Entrepreneurs Need XML Now More Than Ever by Alan Kotok rating not rated
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Entrepreneurs Need XML Now More Than Ever by Alan Kotok


If you started a business recently, you know already that these are tough times, and you need the right tools to get your company off the ground and thrive. To give a new business more of an edge when the going gets tough, the tough get XML. The power and flexibility XML offers can help entrepreneurs better use their systems to build their businesses, but only if business owners know about XML and what it can do.

Apple IphoneFor those new to XML, the eXtensible Markup Language is a technology that enables computers -- from your smartphone to supercomputing number-crunchers to networked devices -- to talk to each other over the Web. While XML is often called a language, XML isn`t really a language; it`s more of a meta-language. XML standards set the basic rules for its use, and industries then adapt those rules to create common vocabularies for exchanging data.

Since its development over a decade ago, XML has become a common technology in Web and desktop computing. If you bookmark RSS feeds or download events directly to your Outlook calendar, you`re probably using XML. In many cases, XML is built into the basic architecture of everyday desktop software, such as Microsoft Office or OpenOffice.



Entrepreneurs in 2011Today`s business conditions, however, have reduced an entrepreneur`s margin of error, which wasn`t that large to begin with. Entrepreneurs in 2011 need to make their cash go further, which means making more use of open flexible systems, like those built with XML.

Fewer sales, less investment capital
In the December 2010 survey of U.S. small business owners, the National Federation of Independent Business found one-third (33%) of respondents cited poor sales as their biggest single problem. And all through 2010, respondents by double-digit margins in the monthly surveys said it was harder rather than easier to get a loan.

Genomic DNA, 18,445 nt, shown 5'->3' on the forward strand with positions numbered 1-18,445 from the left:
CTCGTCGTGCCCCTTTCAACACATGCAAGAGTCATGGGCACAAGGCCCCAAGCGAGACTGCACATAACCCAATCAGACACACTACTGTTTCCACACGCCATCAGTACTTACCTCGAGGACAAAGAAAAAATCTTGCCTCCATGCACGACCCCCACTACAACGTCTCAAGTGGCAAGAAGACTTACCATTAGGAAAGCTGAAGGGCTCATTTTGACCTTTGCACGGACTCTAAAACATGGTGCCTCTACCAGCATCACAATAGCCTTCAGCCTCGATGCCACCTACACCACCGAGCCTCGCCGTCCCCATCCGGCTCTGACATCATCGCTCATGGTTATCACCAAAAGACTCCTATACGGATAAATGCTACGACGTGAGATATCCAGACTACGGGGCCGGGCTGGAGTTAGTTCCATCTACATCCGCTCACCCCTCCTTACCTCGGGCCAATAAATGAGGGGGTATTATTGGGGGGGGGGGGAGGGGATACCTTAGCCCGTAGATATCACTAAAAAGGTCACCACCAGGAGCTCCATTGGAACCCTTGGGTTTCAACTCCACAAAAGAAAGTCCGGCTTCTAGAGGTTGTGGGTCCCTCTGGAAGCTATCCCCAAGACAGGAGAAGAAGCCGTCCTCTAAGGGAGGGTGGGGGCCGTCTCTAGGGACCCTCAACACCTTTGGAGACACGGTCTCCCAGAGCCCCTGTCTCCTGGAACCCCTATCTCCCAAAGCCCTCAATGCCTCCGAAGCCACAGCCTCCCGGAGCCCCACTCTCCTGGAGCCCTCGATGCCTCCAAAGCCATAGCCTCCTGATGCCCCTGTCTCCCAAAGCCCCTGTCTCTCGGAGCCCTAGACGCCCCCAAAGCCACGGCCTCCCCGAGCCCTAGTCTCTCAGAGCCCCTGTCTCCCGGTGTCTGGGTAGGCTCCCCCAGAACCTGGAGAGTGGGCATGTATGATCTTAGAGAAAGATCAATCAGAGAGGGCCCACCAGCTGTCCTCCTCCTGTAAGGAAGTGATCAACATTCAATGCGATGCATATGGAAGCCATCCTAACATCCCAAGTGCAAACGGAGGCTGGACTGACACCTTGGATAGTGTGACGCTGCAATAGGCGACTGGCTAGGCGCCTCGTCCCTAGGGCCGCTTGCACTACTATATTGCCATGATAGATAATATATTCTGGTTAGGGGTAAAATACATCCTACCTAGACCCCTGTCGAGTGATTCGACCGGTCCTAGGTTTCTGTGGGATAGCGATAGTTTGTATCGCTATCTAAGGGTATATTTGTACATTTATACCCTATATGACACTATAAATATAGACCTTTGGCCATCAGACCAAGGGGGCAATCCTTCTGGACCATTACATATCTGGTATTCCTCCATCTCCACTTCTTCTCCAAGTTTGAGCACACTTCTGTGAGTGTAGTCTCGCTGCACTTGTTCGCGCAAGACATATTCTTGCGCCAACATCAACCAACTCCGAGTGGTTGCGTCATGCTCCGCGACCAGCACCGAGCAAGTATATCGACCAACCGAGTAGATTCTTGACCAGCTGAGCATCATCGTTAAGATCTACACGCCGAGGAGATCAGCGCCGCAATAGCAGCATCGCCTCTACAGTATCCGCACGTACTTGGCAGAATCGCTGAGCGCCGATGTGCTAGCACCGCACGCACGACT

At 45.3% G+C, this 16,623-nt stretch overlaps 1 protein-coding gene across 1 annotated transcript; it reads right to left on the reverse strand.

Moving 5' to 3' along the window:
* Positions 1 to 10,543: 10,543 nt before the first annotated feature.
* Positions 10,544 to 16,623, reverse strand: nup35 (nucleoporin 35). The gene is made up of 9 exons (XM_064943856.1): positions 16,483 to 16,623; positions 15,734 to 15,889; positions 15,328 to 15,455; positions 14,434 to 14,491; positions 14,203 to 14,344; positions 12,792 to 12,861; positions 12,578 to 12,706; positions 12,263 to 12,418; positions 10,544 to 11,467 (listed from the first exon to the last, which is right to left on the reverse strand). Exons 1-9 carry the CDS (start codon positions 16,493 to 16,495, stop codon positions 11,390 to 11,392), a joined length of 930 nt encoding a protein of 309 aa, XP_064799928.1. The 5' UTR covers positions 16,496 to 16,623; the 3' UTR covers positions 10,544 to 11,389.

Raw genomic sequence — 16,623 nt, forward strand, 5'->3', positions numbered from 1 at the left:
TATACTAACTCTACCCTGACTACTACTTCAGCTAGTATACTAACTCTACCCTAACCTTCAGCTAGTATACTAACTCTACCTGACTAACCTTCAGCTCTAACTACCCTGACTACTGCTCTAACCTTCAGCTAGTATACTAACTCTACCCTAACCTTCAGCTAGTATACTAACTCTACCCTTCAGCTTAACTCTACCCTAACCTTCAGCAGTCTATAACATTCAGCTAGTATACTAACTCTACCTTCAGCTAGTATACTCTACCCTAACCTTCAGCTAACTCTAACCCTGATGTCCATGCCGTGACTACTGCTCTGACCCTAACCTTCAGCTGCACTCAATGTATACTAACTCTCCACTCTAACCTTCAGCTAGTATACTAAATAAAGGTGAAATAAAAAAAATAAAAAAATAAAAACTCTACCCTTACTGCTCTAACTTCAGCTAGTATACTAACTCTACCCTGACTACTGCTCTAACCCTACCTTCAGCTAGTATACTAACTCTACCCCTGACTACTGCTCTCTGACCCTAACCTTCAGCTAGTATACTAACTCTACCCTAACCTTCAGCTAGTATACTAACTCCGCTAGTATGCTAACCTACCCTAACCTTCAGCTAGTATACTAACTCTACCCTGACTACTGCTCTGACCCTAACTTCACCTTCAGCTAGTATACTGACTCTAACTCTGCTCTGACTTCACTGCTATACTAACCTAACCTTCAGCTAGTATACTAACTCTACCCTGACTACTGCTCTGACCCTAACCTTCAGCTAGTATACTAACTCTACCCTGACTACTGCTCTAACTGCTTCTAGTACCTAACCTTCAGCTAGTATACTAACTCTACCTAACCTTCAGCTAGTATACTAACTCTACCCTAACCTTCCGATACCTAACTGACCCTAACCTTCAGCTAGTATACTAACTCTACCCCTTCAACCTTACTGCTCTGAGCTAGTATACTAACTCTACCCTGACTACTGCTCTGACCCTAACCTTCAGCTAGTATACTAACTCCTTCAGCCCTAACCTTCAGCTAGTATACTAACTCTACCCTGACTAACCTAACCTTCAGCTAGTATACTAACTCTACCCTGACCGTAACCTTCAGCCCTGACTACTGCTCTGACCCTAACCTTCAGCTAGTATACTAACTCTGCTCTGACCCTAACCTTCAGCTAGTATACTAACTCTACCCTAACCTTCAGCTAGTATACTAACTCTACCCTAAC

Investors as well are putting less money in start up businesses, for two reasons.
stock markets are going downFirst, the flow of investment capital is slowing. Dow Jones LP source reported that venture capital (VC) funds raised 14 percent less capital in 2010 than in 2009, with fewer VC funds raising money as well. Only those funds focusing on later-stage financing showed an increase in 2010 over 2009; multi-stage and early-stage funds recorded double-digit percentage decreases.

Second, angel investors who are stepping in with seed and early-stage capital expect entrepreneurs to run lean operations, taking advantage of open source and cloud computing solutions. For entrepreneurs that means having business systems built for open, Web-based environments, which in many cases means built with XML.

Get ready to partner
A requirement of new businesses, in good times or bad, is to develop partnerships. In today`s world, partners can be your next door neighbor or an enterprise on the other side of the planet. For entrepreneurs that means having systems that can exchange data as seamlessly as possible with potential partners. XML provides that capability. It offers one way of future-proofing your enterprise and being prepared when a partnering opportunity arises.

The Brookings Institution in Washington, D.C. issued a report in January 2011 on industry clusters -- regional groups of companies and organizations in related lines of business, usually advanced technologies. The report showed how companies in these clusters prosper by partnering to build synergies and create efficiencies.

To take part in this new world of business, you need systems ready for the more demanding environment, yet still can jump at new opportunities. And more often than not, that means having XML at their core.


Alan Kotok

Alan Kotok is a Washington, DC-based reporter and writer on science, technology, business, and public policy.

He is editor and publisher of Science Business, a daily news blog covering the value chain connecting scientific discovery with the marketplace. He is also author, with David Webber, of ebXML: The New Global Standard for Doing Business on The Internet (New Riders Publishing, 2001).

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